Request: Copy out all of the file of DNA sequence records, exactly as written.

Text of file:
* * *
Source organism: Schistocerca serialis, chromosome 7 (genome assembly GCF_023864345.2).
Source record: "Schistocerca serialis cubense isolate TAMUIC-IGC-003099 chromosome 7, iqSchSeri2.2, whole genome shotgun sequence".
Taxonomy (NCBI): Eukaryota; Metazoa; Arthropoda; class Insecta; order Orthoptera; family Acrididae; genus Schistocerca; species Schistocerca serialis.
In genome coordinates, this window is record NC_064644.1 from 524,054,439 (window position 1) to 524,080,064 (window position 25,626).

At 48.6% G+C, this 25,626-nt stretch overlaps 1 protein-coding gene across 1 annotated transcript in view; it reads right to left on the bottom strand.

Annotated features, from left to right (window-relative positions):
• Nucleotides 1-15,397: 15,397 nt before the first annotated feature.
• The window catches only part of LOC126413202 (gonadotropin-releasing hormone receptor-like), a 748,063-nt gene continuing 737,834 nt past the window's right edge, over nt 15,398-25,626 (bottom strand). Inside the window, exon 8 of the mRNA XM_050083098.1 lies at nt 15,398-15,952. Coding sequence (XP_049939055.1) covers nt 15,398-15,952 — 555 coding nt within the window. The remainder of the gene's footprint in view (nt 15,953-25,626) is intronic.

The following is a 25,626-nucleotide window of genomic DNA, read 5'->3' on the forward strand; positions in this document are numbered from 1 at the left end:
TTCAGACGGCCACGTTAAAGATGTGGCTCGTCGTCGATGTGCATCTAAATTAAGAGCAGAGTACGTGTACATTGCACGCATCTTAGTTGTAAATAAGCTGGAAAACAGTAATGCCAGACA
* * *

Source organism: Schistocerca serialis, chromosome 7 (genome assembly GCF_023864345.2).
Source record: "Schistocerca serialis cubense isolate TAMUIC-IGC-003099 chromosome 7, iqSchSeri2.2, whole genome shotgun sequence".
Taxonomy (NCBI): Eukaryota; Metazoa; Arthropoda; class Insecta; order Orthoptera; family Acrididae; genus Schistocerca; species Schistocerca serialis.
In genome coordinates, this window is record NC_064644.1 from 524,054,439 (window position 1) to 524,080,064 (window position 25,626).

At 48.6% G+C, this 25,626-nt stretch overlaps 1 protein-coding gene across 1 annotated transcript in view; it reads right to left on the bottom strand.

Annotated features, from left to right (window-relative positions):
• Nucleotides 1-15,397: 15,397 nt before the first annotated feature.
• The window catches only part of LOC126413202 (gonadotropin-releasing hormone receptor-like), a 748,063-nt gene continuing 737,834 nt past the window's right edge, over nt 15,398-25,626 (bottom strand). Inside the window, exon 8 of the mRNA XM_050083098.1 lies at nt 15,398-15,952. Coding sequence (XP_049939055.1) covers nt 15,398-15,952 — 555 coding nt within the window. The remainder of the gene's footprint in view (nt 15,953-25,626) is intronic.

The following is a 25,626-nucleotide window of genomic DNA, read 5'->3' on the forward strand; positions in this document are numbered from 1 at the left end:
TTCAGACGGCCACGTTAAAGATGTGGCTCGTCGTCGATGTGCATCTAAATTAAGAGCAGAGTACGTGTACATTGCACGCATCTTAGTTGTAAATAAGCTGGAAAACAGTAATGCCAGACA